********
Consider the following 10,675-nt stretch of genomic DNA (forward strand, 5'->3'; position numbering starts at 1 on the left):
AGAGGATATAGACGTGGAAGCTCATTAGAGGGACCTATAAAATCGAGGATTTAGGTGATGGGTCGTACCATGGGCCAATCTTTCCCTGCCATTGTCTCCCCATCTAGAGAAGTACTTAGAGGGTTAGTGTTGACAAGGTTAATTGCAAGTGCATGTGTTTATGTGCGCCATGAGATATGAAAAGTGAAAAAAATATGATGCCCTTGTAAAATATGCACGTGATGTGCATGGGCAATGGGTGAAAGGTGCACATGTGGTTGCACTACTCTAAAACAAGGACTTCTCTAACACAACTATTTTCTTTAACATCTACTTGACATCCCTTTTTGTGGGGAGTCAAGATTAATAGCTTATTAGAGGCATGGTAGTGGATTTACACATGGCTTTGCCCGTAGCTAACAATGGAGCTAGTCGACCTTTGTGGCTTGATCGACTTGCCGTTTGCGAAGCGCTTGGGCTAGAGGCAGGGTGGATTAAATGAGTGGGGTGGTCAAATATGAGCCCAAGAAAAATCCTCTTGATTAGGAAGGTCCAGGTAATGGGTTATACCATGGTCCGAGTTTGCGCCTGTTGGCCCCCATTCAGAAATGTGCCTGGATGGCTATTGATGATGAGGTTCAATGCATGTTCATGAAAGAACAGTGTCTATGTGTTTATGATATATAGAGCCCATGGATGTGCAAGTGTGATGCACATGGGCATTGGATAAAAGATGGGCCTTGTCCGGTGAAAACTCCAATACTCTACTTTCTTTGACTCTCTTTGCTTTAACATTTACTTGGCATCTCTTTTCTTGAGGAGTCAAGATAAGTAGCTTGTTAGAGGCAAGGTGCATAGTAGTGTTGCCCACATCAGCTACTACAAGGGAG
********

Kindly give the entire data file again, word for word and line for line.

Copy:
Consider the following 10,675-nt stretch of genomic DNA (forward strand, 5'->3'; position numbering starts at 1 on the left):
AGAGGATATAGACGTGGAAGCTCATTAGAGGGACCTATAAAATCGAGGATTTAGGTGATGGGTCGTACCATGGGCCAATCTTTCCCTGCCATTGTCTCCCCATCTAGAGAAGTACTTAGAGGGTTAGTGTTGACAAGGTTAATTGCAAGTGCATGTGTTTATGTGCGCCATGAGATATGAAAAGTGAAAAAAATATGATGCCCTTGTAAAATATGCACGTGATGTGCATGGGCAATGGGTGAAAGGTGCACATGTGGTTGCACTACTCTAAAACAAGGACTTCTCTAACACAACTATTTTCTTTAACATCTACTTGACATCCCTTTTTGTGGGGAGTCAAGATTAATAGCTTATTAGAGGCATGGTAGTGGATTTACACATGGCTTTGCCCGTAGCTAACAATGGAGCTAGTCGACCTTTGTGGCTTGATCGACTTGCCGTTTGCGAAGCGCTTGGGCTAGAGGCAGGGTGGATTAAATGAGTGGGGTGGTCAAATATGAGCCCAAGAAAAATCCTCTTGATTAGGAAGGTCCAGGTAATGGGTTATACCATGGTCCGAGTTTGCGCCTGTTGGCCCCCATTCAGAAATGTGCCTGGATGGCTATTGATGATGAGGTTCAATGCATGTTCATGAAAGAACAGTGTCTATGTGTTTATGATATATAGAGCCCATGGATGTGCAAGTGTGATGCACATGGGCATTGGATAAAAGATGGGCCTTGTCCGGTGAAAACTCCAATACTCTACTTTCTTTGACTCTCTTTGCTTTAACATTTACTTGGCATCTCTTTTCTTGAGGAGTCAAGATAAGTAGCTTGTTAGAGGCAAGGTGCATAGTAGTGTTGCCCACATCAGCTACTACAAGGGAG